Lower entry requirements for poorer students, says Scottish panel

Commission for Widening Access calls for ‘entrenched patterns of advantage’ to be broken down

March 14, 2016
Man jumping between rocks against sunset

Scottish universities should be required to set lower entry requirements for students from deprived backgrounds, a major review of admissions has concluded.

The final report of the Commission on Widening Access acknowledges that introducing contextual grade thresholds in a system in which undergraduate numbers are capped might lead to the “displacement of other applicants”.

But it argues that disadvantaged students faced a “much more difficult” route to getting the grades for entering higher education, and that enrolment was therefore being “unnecessarily, and unfairly” limited by an overreliance on school attainment as the primary measure of academic ability, especially when there was “increasingly compelling evidence” that such students could match or outperform their more affluent peers once they get to university.

One option would be to expand universities but, if any more privileged students are forced out, they could consider taking a vocational pathway or a higher level apprenticeship, the report says.

“If we are serious about achieving a fairer Scotland, this will require some movement across the system and a breaking down of entrenched patterns of advantage…we do not take the view that higher education in university is the best or only option in Scotland; nevertheless it has to be an option that is available to people from all parts of our society,” the report says.

Sir Pete Downes, the convenor of Universities Scotland and principal of the University of Dundee, said that the proposed approach to entry requirements would be “challenging” for universities.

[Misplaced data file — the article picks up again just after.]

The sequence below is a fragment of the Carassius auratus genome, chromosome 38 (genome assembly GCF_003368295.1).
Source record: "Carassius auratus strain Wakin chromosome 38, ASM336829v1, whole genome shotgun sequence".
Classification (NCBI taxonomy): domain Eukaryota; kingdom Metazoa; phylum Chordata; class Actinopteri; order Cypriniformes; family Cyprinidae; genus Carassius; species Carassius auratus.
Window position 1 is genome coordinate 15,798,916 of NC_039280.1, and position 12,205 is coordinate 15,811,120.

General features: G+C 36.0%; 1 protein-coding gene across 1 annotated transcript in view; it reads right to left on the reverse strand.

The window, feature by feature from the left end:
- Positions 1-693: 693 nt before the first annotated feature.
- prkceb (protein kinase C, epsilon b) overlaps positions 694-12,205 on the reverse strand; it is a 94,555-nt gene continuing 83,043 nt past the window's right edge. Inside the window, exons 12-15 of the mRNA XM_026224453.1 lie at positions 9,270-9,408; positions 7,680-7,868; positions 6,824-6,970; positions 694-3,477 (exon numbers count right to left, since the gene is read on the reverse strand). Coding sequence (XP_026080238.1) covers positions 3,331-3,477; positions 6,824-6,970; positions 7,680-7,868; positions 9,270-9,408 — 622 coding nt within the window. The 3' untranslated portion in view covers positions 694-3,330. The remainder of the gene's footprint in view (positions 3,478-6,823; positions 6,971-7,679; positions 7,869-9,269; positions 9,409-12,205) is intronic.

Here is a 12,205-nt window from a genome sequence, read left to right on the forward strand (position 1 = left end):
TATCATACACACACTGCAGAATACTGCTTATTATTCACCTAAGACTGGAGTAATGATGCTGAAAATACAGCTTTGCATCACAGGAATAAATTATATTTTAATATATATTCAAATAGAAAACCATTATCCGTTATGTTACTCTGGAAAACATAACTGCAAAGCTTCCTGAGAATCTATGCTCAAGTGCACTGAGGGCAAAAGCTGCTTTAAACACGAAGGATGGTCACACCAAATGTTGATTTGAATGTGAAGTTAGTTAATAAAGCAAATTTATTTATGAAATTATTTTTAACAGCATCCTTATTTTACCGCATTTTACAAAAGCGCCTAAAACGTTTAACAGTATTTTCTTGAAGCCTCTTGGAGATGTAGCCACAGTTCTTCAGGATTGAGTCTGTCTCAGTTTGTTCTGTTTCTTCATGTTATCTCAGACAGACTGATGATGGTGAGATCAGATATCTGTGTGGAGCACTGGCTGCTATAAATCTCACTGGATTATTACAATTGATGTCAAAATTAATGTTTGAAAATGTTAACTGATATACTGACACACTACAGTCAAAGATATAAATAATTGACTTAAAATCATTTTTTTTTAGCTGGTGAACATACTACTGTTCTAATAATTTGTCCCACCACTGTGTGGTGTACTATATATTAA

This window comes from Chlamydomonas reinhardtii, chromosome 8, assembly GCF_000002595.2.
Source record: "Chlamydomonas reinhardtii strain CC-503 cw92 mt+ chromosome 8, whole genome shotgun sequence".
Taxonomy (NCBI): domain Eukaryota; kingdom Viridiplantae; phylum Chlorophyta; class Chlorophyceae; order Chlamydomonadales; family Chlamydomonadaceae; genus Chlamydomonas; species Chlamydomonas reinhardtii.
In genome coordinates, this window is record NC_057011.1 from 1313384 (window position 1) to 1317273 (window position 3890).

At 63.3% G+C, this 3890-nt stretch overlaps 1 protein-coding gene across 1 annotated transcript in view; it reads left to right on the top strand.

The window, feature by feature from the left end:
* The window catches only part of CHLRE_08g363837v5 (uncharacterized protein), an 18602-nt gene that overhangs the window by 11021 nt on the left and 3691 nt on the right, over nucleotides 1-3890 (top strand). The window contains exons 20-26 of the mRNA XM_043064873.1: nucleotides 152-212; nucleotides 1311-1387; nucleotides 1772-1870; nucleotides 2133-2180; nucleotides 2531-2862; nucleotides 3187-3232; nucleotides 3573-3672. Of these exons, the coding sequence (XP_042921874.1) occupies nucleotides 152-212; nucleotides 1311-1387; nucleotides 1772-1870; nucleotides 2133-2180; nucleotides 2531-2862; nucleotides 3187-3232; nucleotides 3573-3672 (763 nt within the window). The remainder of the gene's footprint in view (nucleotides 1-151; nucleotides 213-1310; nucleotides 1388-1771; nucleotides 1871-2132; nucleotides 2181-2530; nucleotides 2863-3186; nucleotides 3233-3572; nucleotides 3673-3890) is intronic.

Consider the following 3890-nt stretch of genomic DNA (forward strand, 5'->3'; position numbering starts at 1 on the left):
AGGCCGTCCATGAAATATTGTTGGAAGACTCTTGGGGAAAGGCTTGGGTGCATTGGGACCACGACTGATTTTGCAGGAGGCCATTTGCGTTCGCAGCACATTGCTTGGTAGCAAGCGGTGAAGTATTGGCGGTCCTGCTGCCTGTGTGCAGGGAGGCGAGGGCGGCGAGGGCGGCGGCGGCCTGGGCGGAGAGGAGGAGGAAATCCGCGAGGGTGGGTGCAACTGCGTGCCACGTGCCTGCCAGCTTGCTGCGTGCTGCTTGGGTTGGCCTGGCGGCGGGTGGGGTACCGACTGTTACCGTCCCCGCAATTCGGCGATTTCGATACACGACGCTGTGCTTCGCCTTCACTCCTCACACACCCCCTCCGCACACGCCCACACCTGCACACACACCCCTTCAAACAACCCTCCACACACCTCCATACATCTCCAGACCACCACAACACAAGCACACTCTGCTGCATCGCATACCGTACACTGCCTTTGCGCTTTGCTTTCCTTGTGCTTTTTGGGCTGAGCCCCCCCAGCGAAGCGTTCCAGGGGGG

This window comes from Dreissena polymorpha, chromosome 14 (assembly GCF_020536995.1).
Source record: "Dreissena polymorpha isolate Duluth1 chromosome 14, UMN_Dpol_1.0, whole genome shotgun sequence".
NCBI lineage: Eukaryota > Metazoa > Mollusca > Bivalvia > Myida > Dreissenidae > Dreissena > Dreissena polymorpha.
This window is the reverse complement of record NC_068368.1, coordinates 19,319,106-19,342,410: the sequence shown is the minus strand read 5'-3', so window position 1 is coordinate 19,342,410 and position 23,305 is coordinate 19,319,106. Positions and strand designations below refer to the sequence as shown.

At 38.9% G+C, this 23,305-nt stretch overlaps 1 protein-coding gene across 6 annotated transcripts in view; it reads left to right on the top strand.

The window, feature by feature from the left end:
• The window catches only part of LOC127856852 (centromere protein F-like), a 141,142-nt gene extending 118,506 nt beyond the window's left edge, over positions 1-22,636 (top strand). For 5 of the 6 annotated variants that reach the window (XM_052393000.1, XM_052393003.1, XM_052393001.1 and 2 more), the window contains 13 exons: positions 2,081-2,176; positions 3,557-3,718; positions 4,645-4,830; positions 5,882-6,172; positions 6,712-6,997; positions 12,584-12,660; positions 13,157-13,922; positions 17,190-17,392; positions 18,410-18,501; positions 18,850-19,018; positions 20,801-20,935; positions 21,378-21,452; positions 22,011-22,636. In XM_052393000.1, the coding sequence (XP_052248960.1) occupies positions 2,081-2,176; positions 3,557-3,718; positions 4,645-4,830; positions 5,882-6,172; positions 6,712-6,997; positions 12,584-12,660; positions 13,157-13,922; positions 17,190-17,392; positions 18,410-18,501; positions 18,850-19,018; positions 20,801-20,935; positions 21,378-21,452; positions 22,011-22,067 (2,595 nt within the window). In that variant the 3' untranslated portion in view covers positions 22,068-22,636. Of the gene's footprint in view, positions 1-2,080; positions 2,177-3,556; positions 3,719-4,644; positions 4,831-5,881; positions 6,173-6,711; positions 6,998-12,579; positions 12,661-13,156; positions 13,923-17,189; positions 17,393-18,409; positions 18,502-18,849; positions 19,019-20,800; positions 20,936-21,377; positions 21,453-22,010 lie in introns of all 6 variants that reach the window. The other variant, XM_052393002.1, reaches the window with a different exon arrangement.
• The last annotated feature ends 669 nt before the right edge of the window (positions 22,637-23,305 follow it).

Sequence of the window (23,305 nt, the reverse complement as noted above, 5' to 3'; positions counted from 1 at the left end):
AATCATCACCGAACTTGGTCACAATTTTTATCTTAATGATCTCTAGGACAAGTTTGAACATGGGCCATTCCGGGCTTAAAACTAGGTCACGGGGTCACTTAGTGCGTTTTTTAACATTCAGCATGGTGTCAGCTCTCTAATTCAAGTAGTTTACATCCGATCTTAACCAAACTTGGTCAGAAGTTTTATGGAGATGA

Lower entry thresholds would not operate as an entitlement to enrolment, in the first instance at least, with universities retaining the autonomy to refuse students if there was good reason to do so. However, if the measure does not have the desired effect, ministers should consider making it an entitlement, the report says.

The commission, made up of sector leaders including two university principals, also recommends that the Scottish government appoints a commissioner for fair access, similar to the role held by Les Ebdon in England.

It says that a current “lack of strategic overview” was at the root of several problems in widening participation in Scotland, and that giving responsibility for holding all parts of the system to account would be beneficial.

In another recommendation, the commission says that all care leavers who meet entry requirements should be guaranteed an offer of a place at a Scottish university, and that they should be offered a government bursary, instead of a living costs loan.

The commission also recommends a series of targets, with a view to ensuring that students from the 20 per cent most deprived backgrounds should represent 20 per cent of higher education entrants by 2030. Currently, they represent 13.7 per cent, compared with the 29.2 per cent share held by the richest 20 per cent.

Angela Constance, the Scottish education secretary, said that she would immediately accept the recommended targets, and would give the other 33 recommendations “careful consideration”.

chris.havergal@tesglobal.com

You've reached your article limit.

Register to continue

Registration is free and only takes a moment. Once registered you can read a total of 3 articles each month, plus:

  • Sign up for the editor's highlights
  • Receive World University Rankings news first
  • Get job alerts, shortlist jobs and save job searches
  • Participate in reader discussions and post comments
Register

Have your say

Log in or register to post comments

Most Commented

Worried man wiping forehead
Two academics explain how to beat some of the typical anxieties associated with a doctoral degree

Felipe Fernández-Armesto takes issue with a claim that the EU has been playing the sovereignty card in Brexit negotiations

Man throwing axes

UCU attacks plans to cut 171 posts, but university denies Brexit 'the reason'

Kenny Dalglish

Agnes Bäker and Amanda Goodall have found that academics who are happiest at work have a head of department who is a distinguished researcher. How can such people be encouraged into management?

A group of flamingos and a Marabou stork

A right-wing philosopher in Texas tells John Gill how a minority of students can shut down debates and intimidate lecturers – and why he backs Trump